U2's Joshua Tree: 25 Years In God's Country
Dream beneath the desert sky
The rivers run, but soon run dry
We need new dreams tonight
~ from "In God's Country" by U2
On March 9, 1987, U2 released The Joshua Tree, its fifth studio album and one that would catapult the Irish rock quartet from popularity to international superstardom.
Twenty-five years later, today The Joshua Tree is one of the most bestselling albums in history — with more than 25 million copies sold — and is considered to be among the best rock albums of all time.
Upon it's release in 1987, Rolling Stone Magazine critic Anthony DeCurtis wrote:
"The wild beauty, cultural richness, spiritual vacancy and ferocious violence of America are explored to compelling effect in virtually every aspect of The Joshua Tree — in the title and the cover art, the blues and country borrowings evident in the music ... Indeed, Bono says that 'dismantling the mythology of America' is an important part of The Joshua Tree's artistic objective."
The Joshua Tree also happens to be my favorite record, the one I've played more than any other and have worn out on at least three different audio media (vinyl, cassette tape and CD) since I waited in line to purchase the LP the day it went on sale when I was a 16-year-old junior in high school. (God bless my longsuffering parents.)
Its spiritual and socio-political heft has, for me at least, only grown more powerful over the years. As I listened to it again today, the soul-shaking music and lyrics sounded even fresher in our current nervous times than they did to my teenage ears in the twilight of the Reagan era.
"I Still Haven't Found What I'm Looking For"
Perhaps as iconic as the songs on the album itself — "I Still Haven't Found What I'm Looking For," "Where The Streets Have No Name," "With or Without You," "In God's Country," etc. — are the black-and-white photos of the bandmembers Bono, The Edge, Larry Mullen Jr., and Adam Clayton taken in the California high desert by photographer Anton Corbijn.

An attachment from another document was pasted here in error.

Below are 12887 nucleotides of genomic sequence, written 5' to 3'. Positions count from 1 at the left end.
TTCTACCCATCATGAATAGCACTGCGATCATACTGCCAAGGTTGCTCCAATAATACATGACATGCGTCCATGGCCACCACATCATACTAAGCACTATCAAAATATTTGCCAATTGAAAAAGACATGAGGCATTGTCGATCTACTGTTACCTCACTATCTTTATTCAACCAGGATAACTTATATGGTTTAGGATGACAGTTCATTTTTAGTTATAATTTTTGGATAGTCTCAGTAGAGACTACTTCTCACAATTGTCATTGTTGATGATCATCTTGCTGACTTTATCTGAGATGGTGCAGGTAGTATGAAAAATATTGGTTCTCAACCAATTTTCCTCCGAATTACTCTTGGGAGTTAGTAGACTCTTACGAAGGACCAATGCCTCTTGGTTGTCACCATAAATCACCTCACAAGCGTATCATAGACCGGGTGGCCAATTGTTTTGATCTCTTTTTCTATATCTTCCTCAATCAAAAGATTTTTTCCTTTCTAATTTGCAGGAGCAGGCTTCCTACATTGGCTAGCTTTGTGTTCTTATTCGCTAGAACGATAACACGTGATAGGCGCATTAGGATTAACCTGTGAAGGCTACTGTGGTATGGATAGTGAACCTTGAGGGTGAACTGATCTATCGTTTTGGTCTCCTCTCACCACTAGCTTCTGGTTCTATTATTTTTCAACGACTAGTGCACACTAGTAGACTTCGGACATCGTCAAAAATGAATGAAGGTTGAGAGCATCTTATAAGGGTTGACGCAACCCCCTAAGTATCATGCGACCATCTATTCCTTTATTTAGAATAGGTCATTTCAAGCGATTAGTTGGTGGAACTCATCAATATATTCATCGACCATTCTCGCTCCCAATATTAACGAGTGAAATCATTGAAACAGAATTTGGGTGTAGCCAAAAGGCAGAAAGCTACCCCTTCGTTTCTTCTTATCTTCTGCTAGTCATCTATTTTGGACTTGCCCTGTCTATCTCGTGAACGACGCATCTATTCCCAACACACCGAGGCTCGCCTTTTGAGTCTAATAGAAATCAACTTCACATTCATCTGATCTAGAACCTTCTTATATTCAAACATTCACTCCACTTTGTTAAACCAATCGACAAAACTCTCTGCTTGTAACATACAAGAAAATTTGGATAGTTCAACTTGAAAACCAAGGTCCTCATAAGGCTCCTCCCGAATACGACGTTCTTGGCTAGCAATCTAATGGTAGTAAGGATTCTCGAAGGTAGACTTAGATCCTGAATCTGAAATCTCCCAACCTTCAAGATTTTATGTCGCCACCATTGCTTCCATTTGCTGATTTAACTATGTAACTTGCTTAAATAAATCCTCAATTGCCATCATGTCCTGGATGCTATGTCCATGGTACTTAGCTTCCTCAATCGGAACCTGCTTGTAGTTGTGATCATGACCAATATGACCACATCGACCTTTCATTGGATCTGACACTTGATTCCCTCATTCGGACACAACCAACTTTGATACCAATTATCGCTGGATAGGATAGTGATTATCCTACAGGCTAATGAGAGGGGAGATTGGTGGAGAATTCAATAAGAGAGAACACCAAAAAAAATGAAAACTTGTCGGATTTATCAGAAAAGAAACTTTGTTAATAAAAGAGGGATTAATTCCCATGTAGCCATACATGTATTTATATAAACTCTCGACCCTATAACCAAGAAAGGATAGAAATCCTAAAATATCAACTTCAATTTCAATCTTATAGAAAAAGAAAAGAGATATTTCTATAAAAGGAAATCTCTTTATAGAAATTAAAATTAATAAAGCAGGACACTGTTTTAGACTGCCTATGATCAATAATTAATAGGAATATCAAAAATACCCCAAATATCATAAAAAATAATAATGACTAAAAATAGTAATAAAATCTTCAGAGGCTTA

Corbijn, U2's longtime shooter, immortalized a scruffy-if-fresh-faced band in the barren backdrop of the Mojave desert. A single tree in particular — a yucca palm (Yucca brevifolia) or Joshua tree located in the middle of Death Valley National Park. The trees are unique in that their trunks are comprised of thousands of fibers and therefore contain no growth rings. It is believed that many Joshua trees live hundreds if not a thousands of years.
The yucca trees got their colloquial name from Mormon settlers in the 19th century who thought their outstretched, arm-like branches resembled the biblical character Joshua reaching his hands heavenward in prayer. When Bono reportedly learned that story of the Joshua tree name's provenance, he was pleased about the spiritual significance and persuaded his bandmates they should name their album after it.
The Joshua tree that's pictured in the original album artwork died (presumably of old age) and fell in 2000. But that hasn't stopped scores of U2 fans from all over the world making the pilgrimage to the way-off-the-beaten-track desert locale to pay their respects to the famous fallen tree. There's even a bronze plaque at the site that reads, "Have you found what you're looking for?"
@U2 Staff's Pilgrimage to the Joshua Tree
"From inaccessible mountain range by way of desert untrod by human foot to the ends of the unknown seas, the breath of the everlasting creative spirit is felt, rejoicing over every speck of dust that hearkens to it and lives."
~ Johann Wolfgang von Goethe
Cathleen Falsani is Web Editor and Director of New Media for Sojourners. Follow Cathleen on Twitter @GodGrrl.